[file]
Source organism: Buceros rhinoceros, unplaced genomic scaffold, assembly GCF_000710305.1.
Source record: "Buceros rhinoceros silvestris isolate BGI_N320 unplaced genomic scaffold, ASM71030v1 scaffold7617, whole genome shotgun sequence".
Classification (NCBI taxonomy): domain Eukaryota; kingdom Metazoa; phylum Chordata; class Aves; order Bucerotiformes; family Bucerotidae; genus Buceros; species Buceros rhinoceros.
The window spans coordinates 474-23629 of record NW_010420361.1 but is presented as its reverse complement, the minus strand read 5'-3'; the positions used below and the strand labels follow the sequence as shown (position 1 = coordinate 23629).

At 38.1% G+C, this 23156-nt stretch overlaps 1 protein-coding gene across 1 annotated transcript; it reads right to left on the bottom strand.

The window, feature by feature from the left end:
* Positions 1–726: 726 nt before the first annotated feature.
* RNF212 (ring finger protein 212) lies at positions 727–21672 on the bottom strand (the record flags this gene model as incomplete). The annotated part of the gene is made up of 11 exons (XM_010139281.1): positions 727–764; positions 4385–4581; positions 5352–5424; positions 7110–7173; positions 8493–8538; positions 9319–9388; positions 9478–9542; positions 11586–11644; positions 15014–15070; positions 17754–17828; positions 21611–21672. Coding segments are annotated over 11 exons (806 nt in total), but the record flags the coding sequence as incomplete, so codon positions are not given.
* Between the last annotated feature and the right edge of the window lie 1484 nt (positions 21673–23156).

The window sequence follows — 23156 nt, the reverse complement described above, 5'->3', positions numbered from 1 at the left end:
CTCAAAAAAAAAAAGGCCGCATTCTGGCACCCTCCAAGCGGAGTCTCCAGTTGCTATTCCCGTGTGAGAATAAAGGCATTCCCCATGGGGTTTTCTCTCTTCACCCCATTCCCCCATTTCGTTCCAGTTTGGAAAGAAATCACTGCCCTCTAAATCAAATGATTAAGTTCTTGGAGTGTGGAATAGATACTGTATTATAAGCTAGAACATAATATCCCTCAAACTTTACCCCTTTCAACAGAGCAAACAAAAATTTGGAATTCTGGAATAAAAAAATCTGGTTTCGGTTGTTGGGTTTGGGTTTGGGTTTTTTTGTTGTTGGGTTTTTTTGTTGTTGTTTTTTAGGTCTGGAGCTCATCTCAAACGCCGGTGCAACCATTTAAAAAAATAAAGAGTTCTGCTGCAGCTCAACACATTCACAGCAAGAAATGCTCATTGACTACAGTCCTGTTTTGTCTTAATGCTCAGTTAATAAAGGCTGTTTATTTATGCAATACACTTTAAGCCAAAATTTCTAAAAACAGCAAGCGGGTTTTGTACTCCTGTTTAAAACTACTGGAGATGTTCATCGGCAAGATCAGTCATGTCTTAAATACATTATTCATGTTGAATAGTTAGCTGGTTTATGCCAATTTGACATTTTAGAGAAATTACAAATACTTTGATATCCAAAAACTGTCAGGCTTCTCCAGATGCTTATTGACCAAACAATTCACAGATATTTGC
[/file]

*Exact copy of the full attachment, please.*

Source organism: Buceros rhinoceros, unplaced genomic scaffold, assembly GCF_000710305.1.
Source record: "Buceros rhinoceros silvestris isolate BGI_N320 unplaced genomic scaffold, ASM71030v1 scaffold7617, whole genome shotgun sequence".
Classification (NCBI taxonomy): domain Eukaryota; kingdom Metazoa; phylum Chordata; class Aves; order Bucerotiformes; family Bucerotidae; genus Buceros; species Buceros rhinoceros.
The window spans coordinates 474-23629 of record NW_010420361.1 but is presented as its reverse complement, the minus strand read 5'-3'; the positions used below and the strand labels follow the sequence as shown (position 1 = coordinate 23629).

At 38.1% G+C, this 23156-nt stretch overlaps 1 protein-coding gene across 1 annotated transcript; it reads right to left on the bottom strand.

The window, feature by feature from the left end:
* Positions 1–726: 726 nt before the first annotated feature.
* RNF212 (ring finger protein 212) lies at positions 727–21672 on the bottom strand (the record flags this gene model as incomplete). The annotated part of the gene is made up of 11 exons (XM_010139281.1): positions 727–764; positions 4385–4581; positions 5352–5424; positions 7110–7173; positions 8493–8538; positions 9319–9388; positions 9478–9542; positions 11586–11644; positions 15014–15070; positions 17754–17828; positions 21611–21672. Coding segments are annotated over 11 exons (806 nt in total), but the record flags the coding sequence as incomplete, so codon positions are not given.
* Between the last annotated feature and the right edge of the window lie 1484 nt (positions 21673–23156).

The window sequence follows — 23156 nt, the reverse complement described above, 5'->3', positions numbered from 1 at the left end:
CTCAAAAAAAAAAAGGCCGCATTCTGGCACCCTCCAAGCGGAGTCTCCAGTTGCTATTCCCGTGTGAGAATAAAGGCATTCCCCATGGGGTTTTCTCTCTTCACCCCATTCCCCCATTTCGTTCCAGTTTGGAAAGAAATCACTGCCCTCTAAATCAAATGATTAAGTTCTTGGAGTGTGGAATAGATACTGTATTATAAGCTAGAACATAATATCCCTCAAACTTTACCCCTTTCAACAGAGCAAACAAAAATTTGGAATTCTGGAATAAAAAAATCTGGTTTCGGTTGTTGGGTTTGGGTTTGGGTTTTTTTGTTGTTGGGTTTTTTTGTTGTTGTTTTTTAGGTCTGGAGCTCATCTCAAACGCCGGTGCAACCATTTAAAAAAATAAAGAGTTCTGCTGCAGCTCAACACATTCACAGCAAGAAATGCTCATTGACTACAGTCCTGTTTTGTCTTAATGCTCAGTTAATAAAGGCTGTTTATTTATGCAATACACTTTAAGCCAAAATTTCTAAAAACAGCAAGCGGGTTTTGTACTCCTGTTTAAAACTACTGGAGATGTTCATCGGCAAGATCAGTCATGTCTTAAATACATTATTCATGTTGAATAGTTAGCTGGTTTATGCCAATTTGACATTTTAGAGAAATTACAAATACTTTGATATCCAAAAACTGTCAGGCTTCTCCAGATGCTTATTGACCAAACAATTCACAGATATTTGC